Album Review – Dallas Moore’s “Tryin’ To Be a Blessing”

photo: Leslie Campbell

Dallas Moore is about the last guy you’d ever have to worry about pulling a country music Benedict Arnold on you. He would choose death before coming out on stage gesticulating to a tractor rap beat, or turning his twang in for the dulcet tones of “Americana.” Who should be worried are the Benedict Arnold’s of country music in the company of Dallas Moore and his musical cohorts in a dark alley. He’s the kind of country music Outlaw many want to imitate, but few have the fortitude to emulate. To be Dallas Moore, you have to do with less to follow a dream no matter how bleak the prospects are in this screwey time in country music, and keep the music true to its roots no matter what the cost.

Dallas Moore has built a strong following from hitting the road hard and heavy, and being one of those guys who hangs with you and your buddies after the show. He’s the consummate road dog and honky tonker, and draws loyal crowds across the country from the good time you’re virtually guaranteed to have at one of his appearances. But he’s not necessarily regarded as top-shelf songwriter in the same vein of someone like Cody Jinks or Jason Eady in the hard country space, while some of his earlier records left some to be desired when it came to the production.

His latest album Tryin’ to Be a Blessing continues to buck that trend, and possibly presents the best introduction to Dallas, and the best effort of his career. By writing some songs that see Dallas really trying to stretch his limits and find his voice, selecting a few savvy covers that really highlight what Dallas Moore does best, and working with producer Dean Miller who’s starting to emerge as the authoritative producer in the traditional country realm, it makes for a record worthy of recurrent spins.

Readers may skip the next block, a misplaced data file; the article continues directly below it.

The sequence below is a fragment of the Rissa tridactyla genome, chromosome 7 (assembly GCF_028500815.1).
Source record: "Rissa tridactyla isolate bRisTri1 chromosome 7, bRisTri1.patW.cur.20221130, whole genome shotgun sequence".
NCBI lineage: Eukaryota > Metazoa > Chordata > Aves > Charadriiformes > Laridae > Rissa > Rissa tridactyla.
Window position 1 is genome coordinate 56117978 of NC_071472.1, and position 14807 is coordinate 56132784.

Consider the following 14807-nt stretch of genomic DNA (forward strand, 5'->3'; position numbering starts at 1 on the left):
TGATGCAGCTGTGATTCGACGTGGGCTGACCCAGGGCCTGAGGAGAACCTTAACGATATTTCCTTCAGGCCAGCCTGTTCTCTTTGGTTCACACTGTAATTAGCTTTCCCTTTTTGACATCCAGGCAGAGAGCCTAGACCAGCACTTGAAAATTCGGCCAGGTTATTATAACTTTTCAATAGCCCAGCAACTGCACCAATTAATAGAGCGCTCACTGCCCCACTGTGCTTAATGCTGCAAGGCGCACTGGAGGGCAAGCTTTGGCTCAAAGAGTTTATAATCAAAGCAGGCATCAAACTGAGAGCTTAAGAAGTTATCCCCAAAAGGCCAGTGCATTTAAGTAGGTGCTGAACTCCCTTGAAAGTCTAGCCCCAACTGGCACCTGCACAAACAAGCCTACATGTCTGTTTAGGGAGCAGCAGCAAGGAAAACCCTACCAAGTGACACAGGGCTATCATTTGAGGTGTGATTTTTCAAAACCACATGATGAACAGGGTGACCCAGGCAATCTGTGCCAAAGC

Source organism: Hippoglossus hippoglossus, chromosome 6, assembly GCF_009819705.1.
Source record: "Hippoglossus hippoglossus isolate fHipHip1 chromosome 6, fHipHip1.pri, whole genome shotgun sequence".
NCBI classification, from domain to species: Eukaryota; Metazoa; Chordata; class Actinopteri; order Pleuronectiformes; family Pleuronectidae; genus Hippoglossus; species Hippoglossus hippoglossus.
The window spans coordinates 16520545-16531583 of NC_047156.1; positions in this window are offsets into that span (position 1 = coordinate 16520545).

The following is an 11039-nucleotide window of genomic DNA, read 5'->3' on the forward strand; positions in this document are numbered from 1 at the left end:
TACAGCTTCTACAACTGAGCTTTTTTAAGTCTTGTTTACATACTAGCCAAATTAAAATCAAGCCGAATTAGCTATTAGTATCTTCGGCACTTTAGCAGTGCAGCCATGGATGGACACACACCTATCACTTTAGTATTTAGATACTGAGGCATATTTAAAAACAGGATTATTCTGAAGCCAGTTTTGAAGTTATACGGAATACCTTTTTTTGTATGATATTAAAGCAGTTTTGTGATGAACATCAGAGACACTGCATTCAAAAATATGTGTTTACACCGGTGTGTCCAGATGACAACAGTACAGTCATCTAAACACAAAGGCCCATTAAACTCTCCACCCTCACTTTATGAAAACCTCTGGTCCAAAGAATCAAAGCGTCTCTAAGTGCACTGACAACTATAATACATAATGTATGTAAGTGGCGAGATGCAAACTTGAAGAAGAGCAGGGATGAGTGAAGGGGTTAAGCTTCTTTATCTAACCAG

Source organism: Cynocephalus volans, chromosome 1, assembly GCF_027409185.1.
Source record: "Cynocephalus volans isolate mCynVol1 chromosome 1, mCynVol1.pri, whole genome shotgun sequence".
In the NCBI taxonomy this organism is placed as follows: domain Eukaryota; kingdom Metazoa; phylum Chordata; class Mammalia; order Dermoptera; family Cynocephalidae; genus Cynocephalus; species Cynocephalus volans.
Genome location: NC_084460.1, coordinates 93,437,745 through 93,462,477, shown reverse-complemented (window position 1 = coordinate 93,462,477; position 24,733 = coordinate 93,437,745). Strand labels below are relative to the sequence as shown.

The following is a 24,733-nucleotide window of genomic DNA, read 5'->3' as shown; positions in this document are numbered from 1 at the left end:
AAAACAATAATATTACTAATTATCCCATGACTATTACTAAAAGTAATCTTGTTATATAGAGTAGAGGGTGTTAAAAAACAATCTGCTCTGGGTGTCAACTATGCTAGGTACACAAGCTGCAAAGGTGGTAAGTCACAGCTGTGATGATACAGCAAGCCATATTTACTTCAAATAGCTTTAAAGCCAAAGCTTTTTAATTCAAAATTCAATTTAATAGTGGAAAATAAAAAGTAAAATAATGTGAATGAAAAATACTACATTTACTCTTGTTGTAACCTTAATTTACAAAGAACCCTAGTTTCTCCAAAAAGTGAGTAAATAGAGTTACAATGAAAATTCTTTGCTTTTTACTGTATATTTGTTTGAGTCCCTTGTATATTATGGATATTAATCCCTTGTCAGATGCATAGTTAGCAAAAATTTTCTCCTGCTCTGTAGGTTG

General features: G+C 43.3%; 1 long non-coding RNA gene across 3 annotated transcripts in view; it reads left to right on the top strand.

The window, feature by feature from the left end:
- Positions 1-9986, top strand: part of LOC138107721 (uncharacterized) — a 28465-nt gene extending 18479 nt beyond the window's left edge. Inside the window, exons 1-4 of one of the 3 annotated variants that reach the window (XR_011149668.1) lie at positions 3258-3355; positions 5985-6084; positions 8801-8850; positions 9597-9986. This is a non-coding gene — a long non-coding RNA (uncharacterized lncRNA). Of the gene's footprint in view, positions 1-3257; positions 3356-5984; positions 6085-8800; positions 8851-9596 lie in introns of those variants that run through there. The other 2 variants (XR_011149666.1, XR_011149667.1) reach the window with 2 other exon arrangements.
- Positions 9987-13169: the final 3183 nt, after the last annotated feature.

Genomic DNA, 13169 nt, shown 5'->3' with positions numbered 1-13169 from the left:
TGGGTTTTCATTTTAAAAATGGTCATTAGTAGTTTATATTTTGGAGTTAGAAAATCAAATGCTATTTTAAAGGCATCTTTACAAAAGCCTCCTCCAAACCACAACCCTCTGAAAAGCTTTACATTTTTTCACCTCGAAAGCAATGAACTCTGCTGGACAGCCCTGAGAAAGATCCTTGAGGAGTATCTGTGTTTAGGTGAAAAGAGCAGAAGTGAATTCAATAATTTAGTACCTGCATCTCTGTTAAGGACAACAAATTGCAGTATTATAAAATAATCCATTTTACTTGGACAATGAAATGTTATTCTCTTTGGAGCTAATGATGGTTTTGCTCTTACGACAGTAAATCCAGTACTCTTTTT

Just like all the actual Outlaws of country music, the hard exterior of Dallas Moore gives way to more sentimental and introspective moments in the music itself. This record doesn’t find Dallas self-affirming what a badass and belligerent drunk he is like some of the blowhard “Outlaw” performers who only have a surface understanding of what the careers of Waylon Jennings and David Allan Coe were all about. Most of the songs on Tryin’ to Be a Blessing are about the love Dallas has for his wife, and how he’s working to be a better person, despite the demons and shortcomings of his Outlaw nature. “You Saved Me From Me” and “Everything But You” are some of the best songs Dallas has ever written, and set the underlying theme for this record.

But don’t think all of that gets in the way of Dallas Moore having a damn good time. “Mama & Daddy” may draw on the often-used country music trope of the saintly matriarch and sinning husband, but it sure is a fun listen. So is Moore’s cover of the well-written and tongue twisting old Hoyt Axton tune “Della and the Dealer.” Dallas’s cover of the old CCR tune “Lodi” also does the listener good.

And everything on this record is enhanced darn near perfectly by the instrumentation, arrangement, and approach. The players all deserve their due, and so does Dean Miller who does such a great job directing traffic, and really understanding how to bring the magic out of each Dallas Moore tune. The son of country legend Roger Miller really helps emphasize what’s unique and important about Dallas Moore that got lost in some of his early recordings. And Dean Miller has been doing this a lot lately, including on the recent Georgette Jones release Skin, and he helped Dallas turn a page in his career by producing his 2018 album Mr. Honky Tonk.

Dallas Moore is still not likely to win any songwriter contests, but many award-winning songwriters can’t bring the type of edge and the guts that Dallas Moore brings to a song. Working with Dean Miller to emphasize what he does best, and bringing the best out of himself and maturing when it comes to composition, Dallas Moore has gone from a guy looking to walk in the footsteps of country music heroes, to making some footprints of his own.

1 1/2 Guns Up

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